But – and this is kind of a big but – I found myself wanting a bit more from this book. A bit more than Hannah just trying to put her life back together. It would probably make quite moving reading for many people but at the same time, it’s also a teeny bit repetitive and not very much really happens throughout the story after that initial tragedy. By the time I had read through 200-odd pages of that, I was ready for a bit more, a conflict or something meaty to flesh out the story. But obviously it wasn’t going to be that sort of story because it was very even in tone, a quiet kind of story, very much character driven rather than plot driven. It was about Hannah’s journey in self-healing.

Because of this, I did find that my attention wandered occasionally whilst I was reading it, especially during the New York section, which felt a bit jarring – I wasn’t sure why it was there because it felt like Hannah could’ve been anywhere. The essence or culture of New York wasn’t really coming across on the page and Hannah’s lack of real enthusiasm, a just ‘going through the motions’ might’ve taught her something but it seemed like such a long and expensive lesson to learn.

Ultimately this one was just an okay read for me – I just found myself seeking more from it and that’s probably on me.


Book #58 of 2017

Finding Hannah is book #19 of the Australian Women Writers Challenge 2017


Review: The Midsummer Garden by Kirsty Manning

The Midsummer Garden
Kirsty Manning
Allen & Unwin
2017, 382p
Copy courtesy of the publisher

Blurb {via the publisher/}:

Travelling between lush gardens in France, windswept coastlines of Tasmania, to Tuscan hillsides and beyond, The Midsummer Garden lures the reader on an unforgettable culinary and botanical journey.

1487 Artemisia is young to be in charge of the kitchens at Chateau de Boschaud but, having been taught the herbalists’ lore, her knowledge of how food can delight the senses is unsurpassed. All of her concentration and flair is needed as she oversees the final preparations for the sumptuous wedding feast of Lord Boschaud and his bride while concealing her own secret dream. For after the celebrations are over, she dares to believe that her future lies outside the chateau. But who will she trust?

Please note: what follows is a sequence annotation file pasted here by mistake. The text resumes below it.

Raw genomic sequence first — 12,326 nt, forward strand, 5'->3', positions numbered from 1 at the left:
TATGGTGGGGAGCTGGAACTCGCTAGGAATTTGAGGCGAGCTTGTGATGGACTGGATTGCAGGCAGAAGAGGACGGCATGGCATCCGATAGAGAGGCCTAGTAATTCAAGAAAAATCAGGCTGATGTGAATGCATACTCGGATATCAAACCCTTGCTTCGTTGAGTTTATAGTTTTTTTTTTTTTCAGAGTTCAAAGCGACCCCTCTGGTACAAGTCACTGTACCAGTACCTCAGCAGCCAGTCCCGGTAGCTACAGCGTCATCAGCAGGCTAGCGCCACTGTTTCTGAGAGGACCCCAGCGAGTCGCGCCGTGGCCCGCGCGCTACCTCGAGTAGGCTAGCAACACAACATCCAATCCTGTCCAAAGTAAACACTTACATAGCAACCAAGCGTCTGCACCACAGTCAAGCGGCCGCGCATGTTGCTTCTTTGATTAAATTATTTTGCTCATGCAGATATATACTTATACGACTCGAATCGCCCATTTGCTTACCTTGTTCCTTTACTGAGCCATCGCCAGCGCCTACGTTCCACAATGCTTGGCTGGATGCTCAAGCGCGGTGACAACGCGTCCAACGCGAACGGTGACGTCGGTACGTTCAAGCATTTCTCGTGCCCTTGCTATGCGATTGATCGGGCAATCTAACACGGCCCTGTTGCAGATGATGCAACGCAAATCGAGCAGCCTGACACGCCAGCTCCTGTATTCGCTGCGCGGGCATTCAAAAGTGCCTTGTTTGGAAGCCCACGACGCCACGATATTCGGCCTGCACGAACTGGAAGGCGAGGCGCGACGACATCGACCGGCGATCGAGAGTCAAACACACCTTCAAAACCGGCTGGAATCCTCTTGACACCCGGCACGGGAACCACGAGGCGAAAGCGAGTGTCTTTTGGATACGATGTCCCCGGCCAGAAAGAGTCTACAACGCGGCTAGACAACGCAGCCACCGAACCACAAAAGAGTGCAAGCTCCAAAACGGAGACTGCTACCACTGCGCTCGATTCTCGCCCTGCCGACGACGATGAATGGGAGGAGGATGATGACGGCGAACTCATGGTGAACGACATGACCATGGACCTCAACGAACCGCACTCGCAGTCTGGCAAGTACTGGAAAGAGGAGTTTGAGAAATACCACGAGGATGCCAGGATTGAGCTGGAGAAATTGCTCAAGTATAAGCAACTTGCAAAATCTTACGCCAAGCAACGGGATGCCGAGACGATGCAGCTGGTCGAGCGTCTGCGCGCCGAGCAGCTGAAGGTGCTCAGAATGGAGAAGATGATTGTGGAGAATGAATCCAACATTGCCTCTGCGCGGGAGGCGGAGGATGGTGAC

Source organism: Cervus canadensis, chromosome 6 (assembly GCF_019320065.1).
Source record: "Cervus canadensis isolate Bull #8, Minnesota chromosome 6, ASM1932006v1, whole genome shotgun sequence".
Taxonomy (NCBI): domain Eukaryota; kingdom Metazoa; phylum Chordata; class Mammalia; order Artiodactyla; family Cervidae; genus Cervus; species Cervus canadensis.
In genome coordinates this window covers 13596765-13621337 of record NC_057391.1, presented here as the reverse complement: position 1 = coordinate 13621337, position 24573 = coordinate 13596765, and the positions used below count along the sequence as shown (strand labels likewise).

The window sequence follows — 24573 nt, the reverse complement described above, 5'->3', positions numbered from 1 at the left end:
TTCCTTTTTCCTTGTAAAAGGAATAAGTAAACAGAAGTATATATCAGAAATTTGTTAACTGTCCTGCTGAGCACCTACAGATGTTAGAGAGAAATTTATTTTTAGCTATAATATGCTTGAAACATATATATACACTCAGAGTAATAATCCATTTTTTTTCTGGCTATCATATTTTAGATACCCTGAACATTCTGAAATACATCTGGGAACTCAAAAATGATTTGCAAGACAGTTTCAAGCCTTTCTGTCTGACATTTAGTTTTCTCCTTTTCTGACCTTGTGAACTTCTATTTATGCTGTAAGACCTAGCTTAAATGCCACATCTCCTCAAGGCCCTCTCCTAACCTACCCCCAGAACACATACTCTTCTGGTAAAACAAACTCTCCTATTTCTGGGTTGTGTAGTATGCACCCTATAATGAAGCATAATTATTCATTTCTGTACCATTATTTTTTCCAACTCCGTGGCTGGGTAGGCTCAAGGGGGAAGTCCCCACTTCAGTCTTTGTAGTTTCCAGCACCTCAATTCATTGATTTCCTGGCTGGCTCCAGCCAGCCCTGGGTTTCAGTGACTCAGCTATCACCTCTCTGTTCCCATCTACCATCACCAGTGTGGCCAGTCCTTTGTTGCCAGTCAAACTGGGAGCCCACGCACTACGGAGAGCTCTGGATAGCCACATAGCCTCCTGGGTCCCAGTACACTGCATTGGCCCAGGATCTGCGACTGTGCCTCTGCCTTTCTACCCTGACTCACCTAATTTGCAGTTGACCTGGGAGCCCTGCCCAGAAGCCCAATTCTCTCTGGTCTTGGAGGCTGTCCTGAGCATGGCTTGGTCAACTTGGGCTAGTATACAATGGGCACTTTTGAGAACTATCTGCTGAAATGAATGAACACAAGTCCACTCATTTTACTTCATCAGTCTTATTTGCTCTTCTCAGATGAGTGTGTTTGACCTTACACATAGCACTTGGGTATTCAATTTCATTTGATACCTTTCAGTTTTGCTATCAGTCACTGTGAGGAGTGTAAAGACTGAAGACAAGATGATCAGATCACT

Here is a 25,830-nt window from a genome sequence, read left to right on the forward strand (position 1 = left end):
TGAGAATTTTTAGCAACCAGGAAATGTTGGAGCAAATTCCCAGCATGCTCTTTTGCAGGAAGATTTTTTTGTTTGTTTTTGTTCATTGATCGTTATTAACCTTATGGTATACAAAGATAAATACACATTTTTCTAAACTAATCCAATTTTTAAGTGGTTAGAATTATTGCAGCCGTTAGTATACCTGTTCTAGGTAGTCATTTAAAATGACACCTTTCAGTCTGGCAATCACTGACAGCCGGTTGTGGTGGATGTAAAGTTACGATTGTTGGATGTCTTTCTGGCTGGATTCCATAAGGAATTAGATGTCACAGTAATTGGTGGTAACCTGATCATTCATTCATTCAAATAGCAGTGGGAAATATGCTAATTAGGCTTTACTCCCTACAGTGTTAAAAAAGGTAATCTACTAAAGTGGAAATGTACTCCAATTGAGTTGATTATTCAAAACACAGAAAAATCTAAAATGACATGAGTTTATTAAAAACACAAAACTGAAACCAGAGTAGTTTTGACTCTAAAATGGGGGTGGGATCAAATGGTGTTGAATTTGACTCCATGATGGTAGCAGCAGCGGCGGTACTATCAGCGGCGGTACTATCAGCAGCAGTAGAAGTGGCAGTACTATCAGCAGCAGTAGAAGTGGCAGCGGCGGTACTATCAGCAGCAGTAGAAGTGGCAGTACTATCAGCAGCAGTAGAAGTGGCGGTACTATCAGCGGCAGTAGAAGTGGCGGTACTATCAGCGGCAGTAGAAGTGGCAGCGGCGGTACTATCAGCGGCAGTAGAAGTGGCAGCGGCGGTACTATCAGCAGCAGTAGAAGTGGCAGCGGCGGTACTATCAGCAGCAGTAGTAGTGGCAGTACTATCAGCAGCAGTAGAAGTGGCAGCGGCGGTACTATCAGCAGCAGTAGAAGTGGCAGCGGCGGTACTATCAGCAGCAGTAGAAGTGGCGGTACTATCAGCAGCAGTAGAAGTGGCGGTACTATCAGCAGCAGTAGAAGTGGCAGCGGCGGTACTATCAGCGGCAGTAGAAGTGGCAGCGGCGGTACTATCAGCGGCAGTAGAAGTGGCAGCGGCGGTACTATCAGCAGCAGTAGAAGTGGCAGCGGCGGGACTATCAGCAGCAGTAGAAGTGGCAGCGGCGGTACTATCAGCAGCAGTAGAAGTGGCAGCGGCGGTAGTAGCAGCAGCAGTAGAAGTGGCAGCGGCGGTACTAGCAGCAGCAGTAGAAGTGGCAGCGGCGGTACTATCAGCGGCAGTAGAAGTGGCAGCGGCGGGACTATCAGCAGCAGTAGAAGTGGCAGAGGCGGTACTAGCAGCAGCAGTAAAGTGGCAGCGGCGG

2014 Pip Arnet is an expert in predicting threats to healthy ecosystems. Trouble is, she doesn’t seem to recognise these signs in her own life. What Pip holds dearest right now is her potential to make a real difference in the marine biology of her beloved Tasmanian coastline. She’d thought that her fiance Jack understood this, believed that he knew she couldn’t make any plans until her studies were complete. But lately, since she’s finally moved in with him, Jack appears to have forgotten everything they’d discussed.

When a gift of several dusty, beautiful old copper pots arrives in Pip’s kitchen, the two stories come together in a rich and sensuous celebration of family and love, passion and sacrifice.

I’ve had a bit of a run lately with books where I’ve struggled a bit to sit down and write the review because they’ve been books that I just unfortunately, didn’t connect with. I end up staring at my screen for far longer than I should or distracting myself with social media, etc.